YELTSIN IN COLOGNE.
Publication: Monitor Volume: 5 Issue: 119
During Yeltsin’s meeting with G-7 leaders yesterday in Germany, both sides made a conscious effort to put the Kosovo conflict behind them and to move on to the business of repairing relations. That sentiment was especially pronounced in Yeltsin’s separate, bilateral talks with German Chancellor Gerhard Schroeder and U.S. President Bill Clinton. The German leader reportedly emphasized Russia’s importance to peace and stability in Europe while also reassuring Yeltsin of Russia’s status as one of the world’s leading democracies. “It’s not right to call it the G-7,” Schroeder told reporters. “The group is called the G-8 and Russia is a confident member of this group” (Reuters, June 20).
The rhetoric was apparently much the same during Clinton’s own one-hour meeting with Yeltsin in Cologne–the seventeenth time that the two leaders have met but their first since the latest Balkans crisis began. Aside from the rhetoric, however, the two men also took some practical steps aimed at improving relations after the long freeze over Kosovo. Of greatest importance, the United States reportedly won a pledge from Yeltsin that Moscow would consider changes to the 1972 Anti-Ballistic Missile (ABM) treaty. Few details were available, but U.S. National Security Adviser Samuel Berger said that the move was significant because “for the first time the Russians have agreed to discuss changes in the ABM treaty that may be necessitated by a national missile defense system.” In return, Clinton reportedly agreed to resume Russian-U.S. negotiations on a Start III treaty. The United States had previously insisted that Russia’s parliament must first ratify the START II treaty (AP, Reuters, June 20).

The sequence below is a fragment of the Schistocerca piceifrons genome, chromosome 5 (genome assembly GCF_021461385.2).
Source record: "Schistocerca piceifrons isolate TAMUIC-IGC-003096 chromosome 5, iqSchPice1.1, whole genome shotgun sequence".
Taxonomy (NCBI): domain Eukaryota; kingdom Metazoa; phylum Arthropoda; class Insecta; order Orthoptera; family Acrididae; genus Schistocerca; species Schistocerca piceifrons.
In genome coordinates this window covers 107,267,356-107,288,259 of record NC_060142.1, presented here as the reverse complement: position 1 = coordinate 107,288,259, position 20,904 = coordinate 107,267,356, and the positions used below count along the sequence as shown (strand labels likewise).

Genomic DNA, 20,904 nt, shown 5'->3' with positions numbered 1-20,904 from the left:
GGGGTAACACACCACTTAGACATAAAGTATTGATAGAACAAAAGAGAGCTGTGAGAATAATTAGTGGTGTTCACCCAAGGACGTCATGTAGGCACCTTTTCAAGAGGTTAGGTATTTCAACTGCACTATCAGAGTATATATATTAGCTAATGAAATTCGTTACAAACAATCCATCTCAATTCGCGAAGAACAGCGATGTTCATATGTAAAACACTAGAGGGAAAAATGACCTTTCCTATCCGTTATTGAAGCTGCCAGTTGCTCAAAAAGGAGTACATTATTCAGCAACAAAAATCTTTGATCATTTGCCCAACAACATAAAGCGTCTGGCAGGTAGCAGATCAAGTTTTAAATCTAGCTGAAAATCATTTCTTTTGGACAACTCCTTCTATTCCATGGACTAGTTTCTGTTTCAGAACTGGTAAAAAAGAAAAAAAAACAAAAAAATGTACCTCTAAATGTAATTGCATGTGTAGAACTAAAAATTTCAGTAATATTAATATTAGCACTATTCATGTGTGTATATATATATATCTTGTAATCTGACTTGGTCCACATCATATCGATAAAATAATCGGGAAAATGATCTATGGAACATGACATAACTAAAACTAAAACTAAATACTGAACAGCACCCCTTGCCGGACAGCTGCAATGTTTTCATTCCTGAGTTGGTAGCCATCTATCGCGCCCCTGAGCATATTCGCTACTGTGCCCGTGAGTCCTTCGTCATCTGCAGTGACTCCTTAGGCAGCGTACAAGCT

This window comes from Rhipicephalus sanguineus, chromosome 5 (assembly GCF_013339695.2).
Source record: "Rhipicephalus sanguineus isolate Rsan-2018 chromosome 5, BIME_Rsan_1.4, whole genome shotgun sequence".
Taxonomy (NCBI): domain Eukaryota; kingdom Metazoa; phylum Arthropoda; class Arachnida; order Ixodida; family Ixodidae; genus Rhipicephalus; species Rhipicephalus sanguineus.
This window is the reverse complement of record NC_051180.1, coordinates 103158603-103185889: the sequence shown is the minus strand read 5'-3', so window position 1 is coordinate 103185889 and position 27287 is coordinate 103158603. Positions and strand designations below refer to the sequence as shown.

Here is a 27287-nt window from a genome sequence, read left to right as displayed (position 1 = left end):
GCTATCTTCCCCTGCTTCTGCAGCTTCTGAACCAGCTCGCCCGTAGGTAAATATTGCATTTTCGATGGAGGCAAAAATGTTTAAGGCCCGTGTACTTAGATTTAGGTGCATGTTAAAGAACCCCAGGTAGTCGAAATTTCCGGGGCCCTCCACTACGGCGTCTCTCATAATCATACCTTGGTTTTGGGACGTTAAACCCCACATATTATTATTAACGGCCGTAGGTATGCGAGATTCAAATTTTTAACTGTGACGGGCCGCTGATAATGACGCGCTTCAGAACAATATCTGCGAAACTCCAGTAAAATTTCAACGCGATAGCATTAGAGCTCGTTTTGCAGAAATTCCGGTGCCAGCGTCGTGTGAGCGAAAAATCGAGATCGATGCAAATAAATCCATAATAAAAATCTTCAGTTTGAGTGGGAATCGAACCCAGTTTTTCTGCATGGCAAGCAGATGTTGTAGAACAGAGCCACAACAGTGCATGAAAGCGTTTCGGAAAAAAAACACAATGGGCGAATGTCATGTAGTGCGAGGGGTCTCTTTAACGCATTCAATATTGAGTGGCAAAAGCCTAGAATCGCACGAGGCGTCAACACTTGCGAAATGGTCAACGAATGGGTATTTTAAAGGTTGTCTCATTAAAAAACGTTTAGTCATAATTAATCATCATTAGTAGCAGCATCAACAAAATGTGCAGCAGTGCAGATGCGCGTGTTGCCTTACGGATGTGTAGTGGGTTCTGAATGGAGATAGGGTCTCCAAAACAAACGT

In another move aimed at restoring some momentum to Russian-U.S. relations, Russian Prime Minister Sergei Stepashin will reportedly meet with U.S. Vice President Al Gore. The meeting, which could occur in early August, would continue Gore’s tradition of meeting with Russian prime ministers under the aegis of a joint trade and economic cooperation commission (Russian and Western agencies, June 20). The so-called “Gore-Chernomyrdin commission” had evolved into an important forum for boosting bilateral ties during former Russian Prime Minister Viktor Chernomyrdin’s time in office.
Clinton, finally, used an interview broadcast yesterday by Russia’s NTV–his first such interview with a Russian television network–to call for improved Russian-U.S. ties. The U.S. president called for the two countries to put their differences over Kosovo behind them. And he told Russian viewers that the United States “believes in a strong, prosperous, democratic Russia actively working with Western Europe, actively working with the United States to solve the world’s problems.” Clinton also expressed the hope that Russians would become more sympathetic of the West’s actions in Kosovo as they became more aware of the atrocities committed by Serb forces in the devastated province. Finally, he told them that no amount of foreign economic aid can help Russia unless the country makes some fundamental changes of its own to help it function better “in the global economy” (AP, Reuters, June 20).
WHILE PRISON CONDITIONS CONSTITUTE TORTURE, RICH CONS LIVE WELL.